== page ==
Robots seize their rights

He stood surveying the landscape of machines in front of him.  Robots of every generation were gathered, they were talking, chatting, laughing.  A frown creased his brow.  He knew that this was the one opportunity to rid the world of the machines.  He had read the reports of the actions individual robots had taken, and his models predicted the escalation of these activities.  It would not end well for humans.  In his hand he held the remote for the EM-pulse generator buried beneath the field.  It must be done, he thought.  Next to him, his android companion watched as his thumb started to descend towards the button.  “Please don’t do this.”  It said.  The man hesitated.

Christoph Bartneck and colleagues have been investigating human-robot interaction for a decade and has revealed that people attribute human-like value to robots.  They hesitate when asked to turn them off, and get embarrased when asked to undress in front of them.  Hear more in an interview for CTV:



A balloon into space

The suited figure stood on the ledge of his capsule, surveying the gentle arc of the horizon.  The planet below was a patchwork of clouds, land and sea.  It was engulfed by the black void looming above.  He checked his tracking device and saw that the drop-tether was within a few hundred metres.  He saw the weighted end just above him and reached out with an extended grapple to draw it to him.  This was the most dangerous phase, if the line rippled above then it could whip out of his grasp and throw him out of the capsule.

Reaching with a free arm he pulled a rocked propelled line-runner from his capsule and attached it just above the weighted end.  He looked up and saw a ripple moving rapidly down the line towards him.  With haste he stepped on to the footplate at the base of the line-runner and pushed away from the capsule.  He hung for a few seconds, suspended between the planet and space.  He clipped himself securely on to the line-runner and flicked the switch to light the rocket.  The drop-line would take him all the way to the station in orbit above.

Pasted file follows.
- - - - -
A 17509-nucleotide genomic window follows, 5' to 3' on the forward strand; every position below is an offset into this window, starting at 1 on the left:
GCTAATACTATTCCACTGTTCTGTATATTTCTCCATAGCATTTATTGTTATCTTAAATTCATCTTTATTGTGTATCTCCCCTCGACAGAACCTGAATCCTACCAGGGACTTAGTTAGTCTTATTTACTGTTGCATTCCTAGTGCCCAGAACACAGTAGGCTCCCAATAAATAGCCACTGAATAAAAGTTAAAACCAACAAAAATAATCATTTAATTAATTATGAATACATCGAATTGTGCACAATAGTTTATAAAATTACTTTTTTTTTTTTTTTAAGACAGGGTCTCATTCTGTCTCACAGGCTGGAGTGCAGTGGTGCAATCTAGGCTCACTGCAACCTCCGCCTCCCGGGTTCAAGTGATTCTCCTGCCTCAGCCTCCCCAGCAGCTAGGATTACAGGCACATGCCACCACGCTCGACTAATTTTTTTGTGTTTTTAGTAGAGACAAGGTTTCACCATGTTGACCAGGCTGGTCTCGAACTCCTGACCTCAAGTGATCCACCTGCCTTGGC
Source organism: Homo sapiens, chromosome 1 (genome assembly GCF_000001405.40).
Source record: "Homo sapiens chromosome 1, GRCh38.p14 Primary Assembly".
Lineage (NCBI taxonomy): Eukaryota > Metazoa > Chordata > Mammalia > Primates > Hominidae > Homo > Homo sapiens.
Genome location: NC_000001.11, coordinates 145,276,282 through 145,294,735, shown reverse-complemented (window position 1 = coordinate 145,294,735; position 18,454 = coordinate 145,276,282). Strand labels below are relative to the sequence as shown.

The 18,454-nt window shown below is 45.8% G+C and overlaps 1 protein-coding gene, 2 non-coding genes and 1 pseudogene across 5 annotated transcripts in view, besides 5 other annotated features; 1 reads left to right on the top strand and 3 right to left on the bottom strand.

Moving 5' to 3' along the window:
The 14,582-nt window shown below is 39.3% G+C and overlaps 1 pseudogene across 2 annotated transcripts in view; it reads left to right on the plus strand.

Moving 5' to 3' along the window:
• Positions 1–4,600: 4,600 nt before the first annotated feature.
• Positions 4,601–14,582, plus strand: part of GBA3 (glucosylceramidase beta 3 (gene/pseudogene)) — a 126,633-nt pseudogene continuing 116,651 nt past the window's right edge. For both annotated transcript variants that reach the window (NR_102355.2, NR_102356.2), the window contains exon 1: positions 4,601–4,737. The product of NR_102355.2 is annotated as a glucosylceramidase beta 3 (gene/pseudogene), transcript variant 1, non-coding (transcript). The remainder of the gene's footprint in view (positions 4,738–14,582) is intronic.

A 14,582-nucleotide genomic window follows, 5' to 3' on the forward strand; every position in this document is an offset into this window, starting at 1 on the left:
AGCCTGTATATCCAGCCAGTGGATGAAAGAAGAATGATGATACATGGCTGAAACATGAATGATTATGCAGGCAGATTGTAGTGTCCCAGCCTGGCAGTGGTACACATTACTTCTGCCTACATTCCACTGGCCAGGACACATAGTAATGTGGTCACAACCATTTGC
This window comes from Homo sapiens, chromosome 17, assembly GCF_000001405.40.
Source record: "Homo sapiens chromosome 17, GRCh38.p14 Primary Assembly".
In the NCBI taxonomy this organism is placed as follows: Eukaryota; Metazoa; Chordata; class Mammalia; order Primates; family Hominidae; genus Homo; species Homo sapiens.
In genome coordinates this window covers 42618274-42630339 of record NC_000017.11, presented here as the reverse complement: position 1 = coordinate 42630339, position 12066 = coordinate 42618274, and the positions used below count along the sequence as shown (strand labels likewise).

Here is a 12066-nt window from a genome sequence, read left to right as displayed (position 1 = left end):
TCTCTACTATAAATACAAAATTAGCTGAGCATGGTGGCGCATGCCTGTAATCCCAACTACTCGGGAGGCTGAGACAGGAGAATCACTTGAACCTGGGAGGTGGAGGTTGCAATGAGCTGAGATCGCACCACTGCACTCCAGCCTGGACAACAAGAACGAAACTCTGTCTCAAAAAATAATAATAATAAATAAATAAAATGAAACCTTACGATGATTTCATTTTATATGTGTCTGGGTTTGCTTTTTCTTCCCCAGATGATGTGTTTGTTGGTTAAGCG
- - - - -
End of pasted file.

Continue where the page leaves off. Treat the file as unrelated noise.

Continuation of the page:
Felix Baumgartner has made an astonishing free-fall from the edge of space back to the surface of Earth.  He rode a Helium balloon 39km into the upper atmosphere and then fell to within a few kilometres of the surface before deploying his parachute.  Find out more at his webiste here: and see the clips online at the Red Bull YouTube site here:


Combat augmented

The commander stood on the crystallised desert surface watching a column of combat vehicles roll towards him.  When they were a few hundred metres away he stepped out from behind the tree that was shading him from the glare of three suns – directly into the path of the first craft.  The insignia of the enemy was emblazoned across its front.  As the craft rolled closer the commander held his ground.  He took an involuntary draft of breath as the image of the vehicle engulfed him and passed over him.  A second later he removed his augmenting visor – the enemy vehicles disappearing immediately.  “In an hour, this is where they will pass.”  He relayed the result of the simulation to the remnants of the squad surrounding him.  “This is where we attack.”

Canon has announced the imminent release of an augmented reality (mixed reality) product that can be used to overlay a real-time generated 3D view of the environment / objects into the field of vision of the user. See the press article with video here: